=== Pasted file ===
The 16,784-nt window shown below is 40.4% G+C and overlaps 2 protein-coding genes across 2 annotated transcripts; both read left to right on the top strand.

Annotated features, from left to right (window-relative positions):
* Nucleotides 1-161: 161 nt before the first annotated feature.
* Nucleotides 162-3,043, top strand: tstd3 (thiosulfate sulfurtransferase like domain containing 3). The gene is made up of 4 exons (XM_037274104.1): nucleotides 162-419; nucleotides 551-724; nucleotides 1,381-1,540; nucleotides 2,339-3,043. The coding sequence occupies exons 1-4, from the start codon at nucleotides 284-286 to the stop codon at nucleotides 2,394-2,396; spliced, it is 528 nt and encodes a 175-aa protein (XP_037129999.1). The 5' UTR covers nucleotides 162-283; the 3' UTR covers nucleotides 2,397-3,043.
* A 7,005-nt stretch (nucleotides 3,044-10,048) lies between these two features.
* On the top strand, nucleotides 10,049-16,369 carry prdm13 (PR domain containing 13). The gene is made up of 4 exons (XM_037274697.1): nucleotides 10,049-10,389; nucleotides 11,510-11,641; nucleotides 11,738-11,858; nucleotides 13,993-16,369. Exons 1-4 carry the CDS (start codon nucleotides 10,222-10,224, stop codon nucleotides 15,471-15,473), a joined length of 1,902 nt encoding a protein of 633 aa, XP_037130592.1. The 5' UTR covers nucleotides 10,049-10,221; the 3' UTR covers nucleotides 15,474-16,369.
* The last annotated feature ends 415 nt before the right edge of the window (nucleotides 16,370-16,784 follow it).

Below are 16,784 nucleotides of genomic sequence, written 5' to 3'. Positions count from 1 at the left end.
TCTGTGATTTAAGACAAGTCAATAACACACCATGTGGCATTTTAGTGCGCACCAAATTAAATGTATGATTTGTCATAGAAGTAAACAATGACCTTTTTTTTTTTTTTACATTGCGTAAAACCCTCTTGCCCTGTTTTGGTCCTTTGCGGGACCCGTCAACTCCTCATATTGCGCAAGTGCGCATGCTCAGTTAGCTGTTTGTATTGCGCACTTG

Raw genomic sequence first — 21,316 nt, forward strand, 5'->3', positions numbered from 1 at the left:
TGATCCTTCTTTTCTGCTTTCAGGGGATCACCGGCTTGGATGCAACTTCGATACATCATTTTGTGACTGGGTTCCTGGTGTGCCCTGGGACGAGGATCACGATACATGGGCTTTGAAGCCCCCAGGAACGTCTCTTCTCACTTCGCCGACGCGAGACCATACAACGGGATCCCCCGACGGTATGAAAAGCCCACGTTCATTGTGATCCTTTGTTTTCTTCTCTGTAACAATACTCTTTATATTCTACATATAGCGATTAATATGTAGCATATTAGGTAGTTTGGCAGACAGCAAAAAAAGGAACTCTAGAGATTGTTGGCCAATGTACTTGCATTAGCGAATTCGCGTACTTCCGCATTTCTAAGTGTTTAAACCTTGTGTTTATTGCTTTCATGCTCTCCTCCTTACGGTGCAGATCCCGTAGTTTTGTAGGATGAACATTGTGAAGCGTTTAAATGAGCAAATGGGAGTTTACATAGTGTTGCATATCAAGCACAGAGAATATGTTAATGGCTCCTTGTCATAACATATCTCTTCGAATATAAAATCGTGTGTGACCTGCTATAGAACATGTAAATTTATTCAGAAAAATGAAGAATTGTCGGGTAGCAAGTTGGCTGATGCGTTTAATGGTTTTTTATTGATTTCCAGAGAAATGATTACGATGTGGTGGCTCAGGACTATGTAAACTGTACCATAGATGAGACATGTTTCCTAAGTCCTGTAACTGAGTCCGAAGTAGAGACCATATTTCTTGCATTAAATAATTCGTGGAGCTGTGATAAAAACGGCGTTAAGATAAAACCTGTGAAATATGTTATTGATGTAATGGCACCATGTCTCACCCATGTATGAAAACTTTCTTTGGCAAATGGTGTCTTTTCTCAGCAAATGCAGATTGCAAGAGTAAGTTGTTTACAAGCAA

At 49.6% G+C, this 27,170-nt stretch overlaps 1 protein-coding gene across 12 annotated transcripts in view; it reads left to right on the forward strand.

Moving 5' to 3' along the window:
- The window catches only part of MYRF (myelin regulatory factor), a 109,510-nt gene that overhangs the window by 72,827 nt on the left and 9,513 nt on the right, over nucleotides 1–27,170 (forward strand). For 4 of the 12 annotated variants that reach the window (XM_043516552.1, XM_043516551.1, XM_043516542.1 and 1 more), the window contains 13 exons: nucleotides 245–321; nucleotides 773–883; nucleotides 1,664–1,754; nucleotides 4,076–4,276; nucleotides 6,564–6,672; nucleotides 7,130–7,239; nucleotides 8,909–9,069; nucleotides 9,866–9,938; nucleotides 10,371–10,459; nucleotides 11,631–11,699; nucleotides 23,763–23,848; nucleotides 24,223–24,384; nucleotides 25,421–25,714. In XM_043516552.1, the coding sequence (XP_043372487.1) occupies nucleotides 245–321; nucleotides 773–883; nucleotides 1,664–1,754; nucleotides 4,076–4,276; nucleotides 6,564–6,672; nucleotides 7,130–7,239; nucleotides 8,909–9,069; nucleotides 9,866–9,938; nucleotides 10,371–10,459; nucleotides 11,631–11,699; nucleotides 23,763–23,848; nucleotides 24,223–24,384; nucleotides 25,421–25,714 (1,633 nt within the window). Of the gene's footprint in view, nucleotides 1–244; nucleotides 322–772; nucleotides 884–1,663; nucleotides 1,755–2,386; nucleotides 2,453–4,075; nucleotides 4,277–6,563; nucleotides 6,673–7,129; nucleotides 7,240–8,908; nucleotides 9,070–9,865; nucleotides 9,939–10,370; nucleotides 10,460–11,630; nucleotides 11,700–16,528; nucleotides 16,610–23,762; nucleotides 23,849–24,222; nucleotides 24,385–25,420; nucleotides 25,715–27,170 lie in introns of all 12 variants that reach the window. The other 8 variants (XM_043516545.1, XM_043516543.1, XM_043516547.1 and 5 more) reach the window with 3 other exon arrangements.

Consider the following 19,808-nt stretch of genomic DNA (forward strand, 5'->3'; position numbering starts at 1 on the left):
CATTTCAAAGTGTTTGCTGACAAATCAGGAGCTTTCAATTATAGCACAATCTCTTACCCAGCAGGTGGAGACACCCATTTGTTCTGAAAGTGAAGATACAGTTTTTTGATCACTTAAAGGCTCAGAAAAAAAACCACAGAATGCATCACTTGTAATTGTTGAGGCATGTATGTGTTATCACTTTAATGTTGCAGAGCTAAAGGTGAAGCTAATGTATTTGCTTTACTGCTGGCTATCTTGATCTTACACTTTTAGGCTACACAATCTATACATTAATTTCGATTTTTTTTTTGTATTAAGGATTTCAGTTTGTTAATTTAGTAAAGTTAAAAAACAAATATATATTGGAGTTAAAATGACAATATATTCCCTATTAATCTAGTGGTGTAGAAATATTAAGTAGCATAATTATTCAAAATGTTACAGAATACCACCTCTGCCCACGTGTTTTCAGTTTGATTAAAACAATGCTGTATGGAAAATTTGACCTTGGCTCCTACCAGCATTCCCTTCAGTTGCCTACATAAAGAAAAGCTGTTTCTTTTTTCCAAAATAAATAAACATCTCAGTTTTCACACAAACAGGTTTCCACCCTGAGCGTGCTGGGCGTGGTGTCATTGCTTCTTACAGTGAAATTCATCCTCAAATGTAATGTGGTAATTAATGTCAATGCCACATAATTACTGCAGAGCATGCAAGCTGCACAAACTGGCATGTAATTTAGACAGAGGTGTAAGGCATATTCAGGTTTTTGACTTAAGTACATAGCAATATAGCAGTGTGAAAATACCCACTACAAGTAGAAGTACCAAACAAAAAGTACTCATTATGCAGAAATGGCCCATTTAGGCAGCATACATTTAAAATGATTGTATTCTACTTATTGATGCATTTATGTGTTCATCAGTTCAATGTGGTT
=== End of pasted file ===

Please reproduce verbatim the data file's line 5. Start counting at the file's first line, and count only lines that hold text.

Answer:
* A 7,005-nt stretch (nucleotides 3,044-10,048) lies between these two features.